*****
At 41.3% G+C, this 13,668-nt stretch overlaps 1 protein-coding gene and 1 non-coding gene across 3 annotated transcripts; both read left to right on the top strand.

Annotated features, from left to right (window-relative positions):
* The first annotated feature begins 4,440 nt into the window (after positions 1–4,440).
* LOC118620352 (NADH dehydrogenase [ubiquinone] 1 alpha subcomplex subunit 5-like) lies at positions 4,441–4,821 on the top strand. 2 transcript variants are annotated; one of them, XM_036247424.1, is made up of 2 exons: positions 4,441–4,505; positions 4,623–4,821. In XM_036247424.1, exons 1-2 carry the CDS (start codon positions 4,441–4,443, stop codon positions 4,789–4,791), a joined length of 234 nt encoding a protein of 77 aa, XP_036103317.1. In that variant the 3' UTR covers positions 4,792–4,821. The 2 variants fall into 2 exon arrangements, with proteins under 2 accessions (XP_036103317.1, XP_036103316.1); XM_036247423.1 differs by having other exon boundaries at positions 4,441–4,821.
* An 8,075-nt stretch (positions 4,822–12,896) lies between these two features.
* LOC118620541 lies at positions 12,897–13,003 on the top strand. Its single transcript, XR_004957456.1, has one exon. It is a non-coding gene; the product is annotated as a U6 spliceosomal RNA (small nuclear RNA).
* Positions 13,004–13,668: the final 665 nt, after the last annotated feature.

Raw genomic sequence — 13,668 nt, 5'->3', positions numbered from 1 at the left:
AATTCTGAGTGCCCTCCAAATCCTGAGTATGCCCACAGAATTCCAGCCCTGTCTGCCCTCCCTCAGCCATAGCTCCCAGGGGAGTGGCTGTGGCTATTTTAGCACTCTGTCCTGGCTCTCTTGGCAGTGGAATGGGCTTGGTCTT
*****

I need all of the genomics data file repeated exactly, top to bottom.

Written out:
At 41.3% G+C, this 13,668-nt stretch overlaps 1 protein-coding gene and 1 non-coding gene across 3 annotated transcripts; both read left to right on the top strand.

Annotated features, from left to right (window-relative positions):
* The first annotated feature begins 4,440 nt into the window (after positions 1–4,440).
* LOC118620352 (NADH dehydrogenase [ubiquinone] 1 alpha subcomplex subunit 5-like) lies at positions 4,441–4,821 on the top strand. 2 transcript variants are annotated; one of them, XM_036247424.1, is made up of 2 exons: positions 4,441–4,505; positions 4,623–4,821. In XM_036247424.1, exons 1-2 carry the CDS (start codon positions 4,441–4,443, stop codon positions 4,789–4,791), a joined length of 234 nt encoding a protein of 77 aa, XP_036103317.1. In that variant the 3' UTR covers positions 4,792–4,821. The 2 variants fall into 2 exon arrangements, with proteins under 2 accessions (XP_036103317.1, XP_036103316.1); XM_036247423.1 differs by having other exon boundaries at positions 4,441–4,821.
* An 8,075-nt stretch (positions 4,822–12,896) lies between these two features.
* LOC118620541 lies at positions 12,897–13,003 on the top strand. Its single transcript, XR_004957456.1, has one exon. It is a non-coding gene; the product is annotated as a U6 spliceosomal RNA (small nuclear RNA).
* Positions 13,004–13,668: the final 665 nt, after the last annotated feature.

Raw genomic sequence — 13,668 nt, 5'->3', positions numbered from 1 at the left:
AATTCTGAGTGCCCTCCAAATCCTGAGTATGCCCACAGAATTCCAGCCCTGTCTGCCCTCCCTCAGCCATAGCTCCCAGGGGAGTGGCTGTGGCTATTTTAGCACTCTGTCCTGGCTCTCTTGGCAGTGGAATGGGCTTGGTCTT